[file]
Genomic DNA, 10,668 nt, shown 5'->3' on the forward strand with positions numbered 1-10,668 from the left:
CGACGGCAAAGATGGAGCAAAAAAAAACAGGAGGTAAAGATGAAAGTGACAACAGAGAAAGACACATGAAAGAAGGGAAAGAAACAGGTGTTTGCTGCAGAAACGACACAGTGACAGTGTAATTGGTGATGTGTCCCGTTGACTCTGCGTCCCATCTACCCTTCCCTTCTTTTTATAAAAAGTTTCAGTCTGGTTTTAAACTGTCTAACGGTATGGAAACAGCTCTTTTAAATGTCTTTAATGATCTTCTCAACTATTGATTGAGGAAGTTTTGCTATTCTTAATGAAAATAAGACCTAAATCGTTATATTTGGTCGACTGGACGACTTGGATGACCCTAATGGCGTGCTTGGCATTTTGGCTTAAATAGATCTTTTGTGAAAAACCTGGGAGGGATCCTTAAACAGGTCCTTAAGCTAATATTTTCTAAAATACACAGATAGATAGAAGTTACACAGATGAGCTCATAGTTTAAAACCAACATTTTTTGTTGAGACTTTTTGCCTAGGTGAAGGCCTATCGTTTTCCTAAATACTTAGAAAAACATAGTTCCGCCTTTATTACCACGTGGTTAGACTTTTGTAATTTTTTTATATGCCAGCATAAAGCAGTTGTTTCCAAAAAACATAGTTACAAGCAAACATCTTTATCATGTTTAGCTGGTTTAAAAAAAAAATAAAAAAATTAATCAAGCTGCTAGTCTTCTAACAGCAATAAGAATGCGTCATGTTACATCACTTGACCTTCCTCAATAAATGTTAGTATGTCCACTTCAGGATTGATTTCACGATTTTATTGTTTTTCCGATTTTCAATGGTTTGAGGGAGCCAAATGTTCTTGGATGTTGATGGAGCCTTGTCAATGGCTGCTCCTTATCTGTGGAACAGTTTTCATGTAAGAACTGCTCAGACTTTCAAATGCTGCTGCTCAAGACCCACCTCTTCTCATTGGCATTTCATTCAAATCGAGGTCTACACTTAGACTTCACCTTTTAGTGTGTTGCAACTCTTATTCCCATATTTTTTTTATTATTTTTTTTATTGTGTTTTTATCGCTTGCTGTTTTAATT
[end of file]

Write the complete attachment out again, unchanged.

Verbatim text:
Genomic DNA, 10,668 nt, shown 5'->3' on the forward strand with positions numbered 1-10,668 from the left:
CGACGGCAAAGATGGAGCAAAAAAAAACAGGAGGTAAAGATGAAAGTGACAACAGAGAAAGACACATGAAAGAAGGGAAAGAAACAGGTGTTTGCTGCAGAAACGACACAGTGACAGTGTAATTGGTGATGTGTCCCGTTGACTCTGCGTCCCATCTACCCTTCCCTTCTTTTTATAAAAAGTTTCAGTCTGGTTTTAAACTGTCTAACGGTATGGAAACAGCTCTTTTAAATGTCTTTAATGATCTTCTCAACTATTGATTGAGGAAGTTTTGCTATTCTTAATGAAAATAAGACCTAAATCGTTATATTTGGTCGACTGGACGACTTGGATGACCCTAATGGCGTGCTTGGCATTTTGGCTTAAATAGATCTTTTGTGAAAAACCTGGGAGGGATCCTTAAACAGGTCCTTAAGCTAATATTTTCTAAAATACACAGATAGATAGAAGTTACACAGATGAGCTCATAGTTTAAAACCAACATTTTTTGTTGAGACTTTTTGCCTAGGTGAAGGCCTATCGTTTTCCTAAATACTTAGAAAAACATAGTTCCGCCTTTATTACCACGTGGTTAGACTTTTGTAATTTTTTTATATGCCAGCATAAAGCAGTTGTTTCCAAAAAACATAGTTACAAGCAAACATCTTTATCATGTTTAGCTGGTTTAAAAAAAAAATAAAAAAATTAATCAAGCTGCTAGTCTTCTAACAGCAATAAGAATGCGTCATGTTACATCACTTGACCTTCCTCAATAAATGTTAGTATGTCCACTTCAGGATTGATTTCACGATTTTATTGTTTTTCCGATTTTCAATGGTTTGAGGGAGCCAAATGTTCTTGGATGTTGATGGAGCCTTGTCAATGGCTGCTCCTTATCTGTGGAACAGTTTTCATGTAAGAACTGCTCAGACTTTCAAATGCTGCTGCTCAAGACCCACCTCTTCTCATTGGCATTTCATTCAAATCGAGGTCTACACTTAGACTTCACCTTTTAGTGTGTTGCAACTCTTATTCCCATATTTTTTTTATTATTTTTTTTATTGTGTTTTTATCGCTTGCTGTTTTAATT